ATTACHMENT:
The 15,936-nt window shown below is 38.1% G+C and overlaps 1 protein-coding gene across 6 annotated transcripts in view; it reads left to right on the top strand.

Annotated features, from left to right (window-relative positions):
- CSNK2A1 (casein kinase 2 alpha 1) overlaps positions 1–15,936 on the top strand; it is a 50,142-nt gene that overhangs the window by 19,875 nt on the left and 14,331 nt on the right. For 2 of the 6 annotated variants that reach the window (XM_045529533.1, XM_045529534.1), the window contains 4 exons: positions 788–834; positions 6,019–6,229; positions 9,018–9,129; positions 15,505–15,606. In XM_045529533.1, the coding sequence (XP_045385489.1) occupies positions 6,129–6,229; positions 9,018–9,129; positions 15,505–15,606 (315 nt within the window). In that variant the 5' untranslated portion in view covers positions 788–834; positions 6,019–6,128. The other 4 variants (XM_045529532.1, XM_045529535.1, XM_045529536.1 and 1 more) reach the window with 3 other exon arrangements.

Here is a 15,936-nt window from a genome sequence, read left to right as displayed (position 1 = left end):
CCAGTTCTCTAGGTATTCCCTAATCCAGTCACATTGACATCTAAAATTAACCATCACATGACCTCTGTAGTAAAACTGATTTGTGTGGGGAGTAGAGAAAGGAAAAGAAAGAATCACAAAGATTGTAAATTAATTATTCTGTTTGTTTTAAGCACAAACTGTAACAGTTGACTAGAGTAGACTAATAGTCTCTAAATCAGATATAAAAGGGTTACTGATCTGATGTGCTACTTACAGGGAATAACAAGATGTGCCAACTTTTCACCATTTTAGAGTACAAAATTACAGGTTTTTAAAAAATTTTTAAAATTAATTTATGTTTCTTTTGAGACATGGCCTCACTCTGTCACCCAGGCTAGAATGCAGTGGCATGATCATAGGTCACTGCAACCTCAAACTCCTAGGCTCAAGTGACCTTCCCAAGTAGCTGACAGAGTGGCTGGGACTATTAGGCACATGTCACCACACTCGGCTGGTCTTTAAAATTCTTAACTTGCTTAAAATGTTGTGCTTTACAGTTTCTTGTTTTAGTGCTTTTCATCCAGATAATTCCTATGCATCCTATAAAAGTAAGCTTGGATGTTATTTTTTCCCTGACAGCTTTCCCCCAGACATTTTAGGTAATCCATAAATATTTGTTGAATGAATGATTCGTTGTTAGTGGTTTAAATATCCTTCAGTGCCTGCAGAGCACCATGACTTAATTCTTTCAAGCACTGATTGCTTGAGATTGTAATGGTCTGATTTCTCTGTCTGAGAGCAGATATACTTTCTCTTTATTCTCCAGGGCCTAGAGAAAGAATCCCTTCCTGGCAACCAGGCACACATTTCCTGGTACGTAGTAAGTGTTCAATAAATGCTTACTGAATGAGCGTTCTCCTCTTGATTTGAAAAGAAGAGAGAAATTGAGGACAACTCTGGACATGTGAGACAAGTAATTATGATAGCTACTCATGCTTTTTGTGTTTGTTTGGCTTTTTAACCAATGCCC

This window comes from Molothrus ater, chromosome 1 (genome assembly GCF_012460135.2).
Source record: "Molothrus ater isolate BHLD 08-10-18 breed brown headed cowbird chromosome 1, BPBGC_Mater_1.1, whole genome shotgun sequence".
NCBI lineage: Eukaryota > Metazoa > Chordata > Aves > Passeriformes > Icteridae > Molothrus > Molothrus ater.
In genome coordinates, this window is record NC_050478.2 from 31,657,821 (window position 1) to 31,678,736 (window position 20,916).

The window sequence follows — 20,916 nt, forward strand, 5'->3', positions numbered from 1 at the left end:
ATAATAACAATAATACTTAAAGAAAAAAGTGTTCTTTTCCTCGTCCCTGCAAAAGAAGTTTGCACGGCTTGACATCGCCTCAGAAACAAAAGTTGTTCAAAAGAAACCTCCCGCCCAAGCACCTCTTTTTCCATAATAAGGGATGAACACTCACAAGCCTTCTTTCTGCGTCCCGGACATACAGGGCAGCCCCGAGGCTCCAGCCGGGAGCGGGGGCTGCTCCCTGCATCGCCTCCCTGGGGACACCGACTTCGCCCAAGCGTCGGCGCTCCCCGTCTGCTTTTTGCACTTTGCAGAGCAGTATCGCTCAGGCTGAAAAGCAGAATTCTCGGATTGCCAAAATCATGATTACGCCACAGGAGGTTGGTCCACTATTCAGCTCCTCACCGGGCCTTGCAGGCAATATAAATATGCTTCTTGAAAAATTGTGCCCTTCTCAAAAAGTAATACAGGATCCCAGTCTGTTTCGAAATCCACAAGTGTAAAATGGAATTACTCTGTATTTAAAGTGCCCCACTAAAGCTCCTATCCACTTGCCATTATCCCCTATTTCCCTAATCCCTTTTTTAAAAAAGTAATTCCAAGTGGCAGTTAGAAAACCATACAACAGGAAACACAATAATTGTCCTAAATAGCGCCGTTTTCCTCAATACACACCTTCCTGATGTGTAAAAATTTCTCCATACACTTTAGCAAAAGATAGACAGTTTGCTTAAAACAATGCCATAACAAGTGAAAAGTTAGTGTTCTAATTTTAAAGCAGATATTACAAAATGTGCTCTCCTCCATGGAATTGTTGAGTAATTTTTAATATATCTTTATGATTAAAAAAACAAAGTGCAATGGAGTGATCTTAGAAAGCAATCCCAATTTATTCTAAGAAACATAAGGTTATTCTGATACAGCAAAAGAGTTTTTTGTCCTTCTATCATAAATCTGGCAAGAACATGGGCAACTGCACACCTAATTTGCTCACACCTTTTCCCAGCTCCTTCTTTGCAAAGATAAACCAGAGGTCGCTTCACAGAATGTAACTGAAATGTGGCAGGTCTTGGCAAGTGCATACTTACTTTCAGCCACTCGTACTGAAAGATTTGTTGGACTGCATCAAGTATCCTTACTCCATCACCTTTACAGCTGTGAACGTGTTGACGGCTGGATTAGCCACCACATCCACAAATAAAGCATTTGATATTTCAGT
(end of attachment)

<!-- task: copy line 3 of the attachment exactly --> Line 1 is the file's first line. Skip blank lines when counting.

- CSNK2A1 (casein kinase 2 alpha 1) overlaps positions 1–15,936 on the top strand; it is a 50,142-nt gene that overhangs the window by 19,875 nt on the left and 14,331 nt on the right. For 2 of the 6 annotated variants that reach the window (XM_045529533.1, XM_045529534.1), the window contains 4 exons: positions 788–834; positions 6,019–6,229; positions 9,018–9,129; positions 15,505–15,606. In XM_045529533.1, the coding sequence (XP_045385489.1) occupies positions 6,129–6,229; positions 9,018–9,129; positions 15,505–15,606 (315 nt within the window). In that variant the 5' untranslated portion in view covers positions 788–834; positions 6,019–6,128. The other 4 variants (XM_045529532.1, XM_045529535.1, XM_045529536.1 and 1 more) reach the window with 3 other exon arrangements.